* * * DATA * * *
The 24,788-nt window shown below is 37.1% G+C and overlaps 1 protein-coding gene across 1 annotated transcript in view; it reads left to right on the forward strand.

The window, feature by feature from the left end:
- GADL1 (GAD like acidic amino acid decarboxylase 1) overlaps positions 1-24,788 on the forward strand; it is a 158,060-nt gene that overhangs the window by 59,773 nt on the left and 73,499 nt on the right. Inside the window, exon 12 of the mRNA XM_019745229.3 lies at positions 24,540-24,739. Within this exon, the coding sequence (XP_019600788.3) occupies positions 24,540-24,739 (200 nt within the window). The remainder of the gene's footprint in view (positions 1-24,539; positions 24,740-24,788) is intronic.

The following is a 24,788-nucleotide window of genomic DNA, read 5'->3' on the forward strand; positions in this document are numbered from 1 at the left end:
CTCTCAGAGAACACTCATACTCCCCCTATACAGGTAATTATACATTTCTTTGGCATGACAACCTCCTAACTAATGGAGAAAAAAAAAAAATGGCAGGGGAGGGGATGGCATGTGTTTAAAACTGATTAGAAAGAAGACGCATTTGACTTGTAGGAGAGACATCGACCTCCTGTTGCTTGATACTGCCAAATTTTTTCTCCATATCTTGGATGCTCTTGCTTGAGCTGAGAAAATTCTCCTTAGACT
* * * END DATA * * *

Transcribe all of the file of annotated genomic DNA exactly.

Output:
The 24,788-nt window shown below is 37.1% G+C and overlaps 1 protein-coding gene across 1 annotated transcript in view; it reads left to right on the forward strand.

The window, feature by feature from the left end:
- GADL1 (GAD like acidic amino acid decarboxylase 1) overlaps positions 1-24,788 on the forward strand; it is a 158,060-nt gene that overhangs the window by 59,773 nt on the left and 73,499 nt on the right. Inside the window, exon 12 of the mRNA XM_019745229.3 lies at positions 24,540-24,739. Within this exon, the coding sequence (XP_019600788.3) occupies positions 24,540-24,739 (200 nt within the window). The remainder of the gene's footprint in view (positions 1-24,539; positions 24,740-24,788) is intronic.

The following is a 24,788-nucleotide window of genomic DNA, read 5'->3' on the forward strand; positions in this document are numbered from 1 at the left end:
CTCTCAGAGAACACTCATACTCCCCCTATACAGGTAATTATACATTTCTTTGGCATGACAACCTCCTAACTAATGGAGAAAAAAAAAAAATGGCAGGGGAGGGGATGGCATGTGTTTAAAACTGATTAGAAAGAAGACGCATTTGACTTGTAGGAGAGACATCGACCTCCTGTTGCTTGATACTGCCAAATTTTTTCTCCATATCTTGGATGCTCTTGCTTGAGCTGAGAAAATTCTCCTTAGACT